As we previously reported in both our 2009 Year-End Estate Planning Advisory and our December 23 Client Advisory Possible One-Year Elimination of Estate and Generation-Skipping Transfer Tax in 2010: Going, Going, Gone?, the federal estate and generation-skipping transfer ("GST") taxes are in a tremendous state of flux, having been set to expire on January 1. Now that the ball has dropped over Times Square, federal estate and GST taxes have, in fact, expired—at least temporarily. It is difficult at this early juncture to predict whether this will present significant estate planning opportunities. If Congress does nothing, the tax will return in 2011 at the 55% rate, and with only a $1 million exemption. Certain members of Congress, however, have stated their intention to restore these taxes sooner, perhaps even retroactively to January 1—but in either event, whether this is done as a temporary extension of 2009 rates and exemptions, or as a more permanent fix with entirely new rates and exemptions, is anybody's guess.

While the opportunities are uncertain, the potential pitfalls presented by this temporary change are clear, and in some cases serious. Most important is the impact of this change on the estate plans of many married couples that contain formula bequests designed to set aside the largest amount that can pass free of federal estate tax under the will of the first of them to die. For someone dying in 2009, this would have resulted in up to a $3.5 million "bypass" or "credit shelter" gift, and in a significant attendant estate tax savings upon the death of the second spouse. But for someone dying when there is no estate tax, that "bypass amount" would be the entire estate, with the result that such a formula would potentially disinherit the surviving spouse. Conversely, formulas that refer to the "applicable exclusion amount" (which at the moment does not exist) would result in no amount being set aside and might disinherit everyone other than the surviving spouse. If you think that your estate plan contains such an uncapped formula, please bring it to our attention, and we will be glad to confirm for you whether that is the case, and if so, what your options are for remedying the situation.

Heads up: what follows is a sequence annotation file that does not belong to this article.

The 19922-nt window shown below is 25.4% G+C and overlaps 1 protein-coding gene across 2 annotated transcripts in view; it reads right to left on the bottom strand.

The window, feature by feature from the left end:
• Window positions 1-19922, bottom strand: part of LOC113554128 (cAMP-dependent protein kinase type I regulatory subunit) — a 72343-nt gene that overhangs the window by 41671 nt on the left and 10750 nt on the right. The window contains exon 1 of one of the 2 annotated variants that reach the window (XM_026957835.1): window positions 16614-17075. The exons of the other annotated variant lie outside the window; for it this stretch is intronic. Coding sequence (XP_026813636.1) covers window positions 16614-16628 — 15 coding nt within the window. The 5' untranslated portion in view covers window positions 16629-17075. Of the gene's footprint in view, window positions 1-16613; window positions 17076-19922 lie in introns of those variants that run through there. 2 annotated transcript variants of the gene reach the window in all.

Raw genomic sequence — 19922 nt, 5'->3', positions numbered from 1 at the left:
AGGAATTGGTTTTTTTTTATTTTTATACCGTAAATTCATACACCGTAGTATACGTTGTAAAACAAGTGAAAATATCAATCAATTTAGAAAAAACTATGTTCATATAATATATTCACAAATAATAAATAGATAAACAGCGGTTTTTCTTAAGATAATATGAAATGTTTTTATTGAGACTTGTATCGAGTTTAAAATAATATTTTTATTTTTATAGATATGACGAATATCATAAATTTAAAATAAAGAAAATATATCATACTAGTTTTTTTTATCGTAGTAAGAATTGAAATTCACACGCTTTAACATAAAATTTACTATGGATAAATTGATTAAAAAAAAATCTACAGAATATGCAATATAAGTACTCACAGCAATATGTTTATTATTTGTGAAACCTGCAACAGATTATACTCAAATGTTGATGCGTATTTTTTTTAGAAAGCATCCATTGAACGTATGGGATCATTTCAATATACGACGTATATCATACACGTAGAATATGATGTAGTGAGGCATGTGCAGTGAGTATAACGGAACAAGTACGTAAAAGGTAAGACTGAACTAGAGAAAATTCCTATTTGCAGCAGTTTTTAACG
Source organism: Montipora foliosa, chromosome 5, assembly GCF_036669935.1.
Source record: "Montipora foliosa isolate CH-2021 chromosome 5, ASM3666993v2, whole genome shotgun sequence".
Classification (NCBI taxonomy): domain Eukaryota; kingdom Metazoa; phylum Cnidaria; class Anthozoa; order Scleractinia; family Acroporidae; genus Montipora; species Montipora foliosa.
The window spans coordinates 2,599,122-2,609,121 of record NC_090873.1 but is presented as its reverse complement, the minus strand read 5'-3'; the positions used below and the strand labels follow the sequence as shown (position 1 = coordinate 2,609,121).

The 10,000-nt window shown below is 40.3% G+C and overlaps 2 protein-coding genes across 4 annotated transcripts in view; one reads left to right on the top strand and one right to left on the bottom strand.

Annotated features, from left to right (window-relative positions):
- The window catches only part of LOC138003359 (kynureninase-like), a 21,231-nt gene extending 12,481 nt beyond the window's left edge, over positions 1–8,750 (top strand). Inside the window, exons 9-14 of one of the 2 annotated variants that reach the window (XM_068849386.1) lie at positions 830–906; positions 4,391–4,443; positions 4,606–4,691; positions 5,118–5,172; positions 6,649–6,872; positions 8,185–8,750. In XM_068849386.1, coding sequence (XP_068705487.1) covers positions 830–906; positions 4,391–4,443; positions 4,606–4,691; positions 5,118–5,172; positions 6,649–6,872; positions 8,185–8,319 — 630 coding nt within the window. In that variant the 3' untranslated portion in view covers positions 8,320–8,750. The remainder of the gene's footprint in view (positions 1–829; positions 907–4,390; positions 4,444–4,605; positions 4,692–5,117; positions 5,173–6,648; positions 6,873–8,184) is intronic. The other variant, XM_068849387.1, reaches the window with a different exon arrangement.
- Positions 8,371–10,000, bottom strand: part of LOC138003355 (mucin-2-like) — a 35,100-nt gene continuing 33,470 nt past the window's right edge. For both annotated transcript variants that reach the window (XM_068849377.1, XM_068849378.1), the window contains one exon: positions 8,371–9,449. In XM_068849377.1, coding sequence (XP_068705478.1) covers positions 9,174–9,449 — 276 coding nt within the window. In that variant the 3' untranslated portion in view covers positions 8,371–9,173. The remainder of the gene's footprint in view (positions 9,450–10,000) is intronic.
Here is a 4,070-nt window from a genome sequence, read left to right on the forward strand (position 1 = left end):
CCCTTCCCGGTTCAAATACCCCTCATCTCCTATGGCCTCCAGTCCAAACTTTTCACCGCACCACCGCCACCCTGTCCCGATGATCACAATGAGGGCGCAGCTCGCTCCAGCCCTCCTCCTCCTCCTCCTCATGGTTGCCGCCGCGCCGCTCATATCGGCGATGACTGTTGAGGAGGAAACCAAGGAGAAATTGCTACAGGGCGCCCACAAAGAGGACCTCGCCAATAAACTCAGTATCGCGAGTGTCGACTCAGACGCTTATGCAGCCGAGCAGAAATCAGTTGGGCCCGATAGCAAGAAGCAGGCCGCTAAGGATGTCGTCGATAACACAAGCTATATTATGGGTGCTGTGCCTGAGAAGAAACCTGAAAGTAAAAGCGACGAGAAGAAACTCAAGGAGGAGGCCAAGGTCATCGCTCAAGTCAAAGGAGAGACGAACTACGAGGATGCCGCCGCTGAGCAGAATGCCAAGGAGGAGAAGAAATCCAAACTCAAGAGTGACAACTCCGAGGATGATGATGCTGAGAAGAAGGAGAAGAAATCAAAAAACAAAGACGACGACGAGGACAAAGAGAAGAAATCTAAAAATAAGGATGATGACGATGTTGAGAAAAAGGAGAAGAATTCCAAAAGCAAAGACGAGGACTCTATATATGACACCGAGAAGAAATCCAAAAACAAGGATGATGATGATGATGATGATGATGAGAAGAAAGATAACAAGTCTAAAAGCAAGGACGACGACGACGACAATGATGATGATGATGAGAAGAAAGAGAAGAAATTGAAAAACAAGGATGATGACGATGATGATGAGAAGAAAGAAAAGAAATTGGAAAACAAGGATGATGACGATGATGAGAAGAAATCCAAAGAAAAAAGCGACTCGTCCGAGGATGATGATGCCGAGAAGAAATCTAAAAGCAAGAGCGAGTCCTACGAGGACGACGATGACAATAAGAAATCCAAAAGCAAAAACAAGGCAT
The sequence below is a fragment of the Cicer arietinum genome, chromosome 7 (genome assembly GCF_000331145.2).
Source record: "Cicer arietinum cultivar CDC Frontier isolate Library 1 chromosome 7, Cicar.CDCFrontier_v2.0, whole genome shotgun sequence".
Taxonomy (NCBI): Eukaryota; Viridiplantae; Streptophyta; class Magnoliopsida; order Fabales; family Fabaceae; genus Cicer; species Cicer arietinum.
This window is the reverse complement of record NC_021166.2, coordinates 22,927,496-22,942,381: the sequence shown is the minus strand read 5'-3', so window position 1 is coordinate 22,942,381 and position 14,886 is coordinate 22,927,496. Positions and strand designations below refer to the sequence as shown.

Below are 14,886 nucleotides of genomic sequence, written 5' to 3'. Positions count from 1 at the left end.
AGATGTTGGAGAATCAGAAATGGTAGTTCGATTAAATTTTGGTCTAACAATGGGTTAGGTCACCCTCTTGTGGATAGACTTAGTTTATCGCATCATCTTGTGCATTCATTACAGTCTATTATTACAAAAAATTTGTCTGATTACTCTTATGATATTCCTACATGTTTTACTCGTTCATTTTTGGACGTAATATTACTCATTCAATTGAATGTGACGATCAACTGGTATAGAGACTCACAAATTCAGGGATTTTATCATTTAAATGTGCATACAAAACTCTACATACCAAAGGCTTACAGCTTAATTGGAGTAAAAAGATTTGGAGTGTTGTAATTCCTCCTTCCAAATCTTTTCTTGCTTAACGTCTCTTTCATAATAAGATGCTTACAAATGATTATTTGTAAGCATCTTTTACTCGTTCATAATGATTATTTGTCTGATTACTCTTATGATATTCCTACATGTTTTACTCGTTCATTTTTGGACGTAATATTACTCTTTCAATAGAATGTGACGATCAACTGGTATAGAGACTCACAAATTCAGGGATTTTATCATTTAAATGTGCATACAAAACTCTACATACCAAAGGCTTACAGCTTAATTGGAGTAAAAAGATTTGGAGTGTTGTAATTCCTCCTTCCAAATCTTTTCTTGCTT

2010 will not be the year for spring cleaning. The estate of anyone who dies when there is no estate tax will not receive a full step up in basis. As a result, the beneficiaries of such an estate will need to retain potentially a lifetime's worth of business records in order to establish the historic basis of the estate's assets. In addition, the GST implications of your annual gifting program may need to be reconsidered this year, particularly if it involves gifts to trusts.

Unfortunately, thanks to Congress, 2010 promises to be a time of tremendous estate planning volatility. We will continue to provide information and updates on any new developments as they occur. In the meantime, if you otherwise have need to make changes to your will, revocable trust or business succession documents, there may be some important planning options to consider, along with important pitfalls to avoid, in order to provide maximum flexibility in the event that you should die at a time when there is no estate tax.